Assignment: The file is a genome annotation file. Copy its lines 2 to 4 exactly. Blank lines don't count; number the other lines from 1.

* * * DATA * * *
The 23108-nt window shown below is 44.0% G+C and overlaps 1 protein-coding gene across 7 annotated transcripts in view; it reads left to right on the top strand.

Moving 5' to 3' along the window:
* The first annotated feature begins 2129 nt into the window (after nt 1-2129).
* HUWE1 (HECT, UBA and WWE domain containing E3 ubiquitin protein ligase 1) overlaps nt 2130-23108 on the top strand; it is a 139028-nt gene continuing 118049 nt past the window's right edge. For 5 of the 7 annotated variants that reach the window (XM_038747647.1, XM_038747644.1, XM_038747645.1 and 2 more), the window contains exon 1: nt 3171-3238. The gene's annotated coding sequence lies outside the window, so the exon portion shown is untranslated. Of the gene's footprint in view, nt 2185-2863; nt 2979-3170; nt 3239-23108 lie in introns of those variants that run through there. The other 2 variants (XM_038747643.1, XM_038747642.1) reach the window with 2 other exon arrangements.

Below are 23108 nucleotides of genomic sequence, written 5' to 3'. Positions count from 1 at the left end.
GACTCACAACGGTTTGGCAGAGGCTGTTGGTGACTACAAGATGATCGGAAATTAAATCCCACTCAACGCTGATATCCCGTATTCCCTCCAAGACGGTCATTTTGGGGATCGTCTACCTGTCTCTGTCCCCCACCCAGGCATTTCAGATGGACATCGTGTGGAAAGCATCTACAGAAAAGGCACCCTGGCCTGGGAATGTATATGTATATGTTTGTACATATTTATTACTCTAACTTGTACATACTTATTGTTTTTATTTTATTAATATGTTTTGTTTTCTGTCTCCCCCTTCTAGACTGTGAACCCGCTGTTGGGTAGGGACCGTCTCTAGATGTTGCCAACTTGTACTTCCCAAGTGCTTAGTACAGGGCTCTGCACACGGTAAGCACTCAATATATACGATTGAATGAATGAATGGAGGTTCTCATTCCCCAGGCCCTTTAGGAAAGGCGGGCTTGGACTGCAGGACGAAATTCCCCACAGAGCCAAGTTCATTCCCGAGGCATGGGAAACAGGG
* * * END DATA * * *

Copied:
Moving 5' to 3' along the window:
* The first annotated feature begins 2129 nt into the window (after nt 1-2129).
* HUWE1 (HECT, UBA and WWE domain containing E3 ubiquitin protein ligase 1) overlaps nt 2130-23108 on the top strand; it is a 139028-nt gene continuing 118049 nt past the window's right edge. For 5 of the 7 annotated variants that reach the window (XM_038747647.1, XM_038747644.1, XM_038747645.1 and 2 more), the window contains exon 1: nt 3171-3238. The gene's annotated coding sequence lies outside the window, so the exon portion shown is untranslated. Of the gene's footprint in view, nt 2185-2863; nt 2979-3170; nt 3239-23108 lie in introns of those variants that run through there. The other 2 variants (XM_038747643.1, XM_038747642.1) reach the window with 2 other exon arrangements.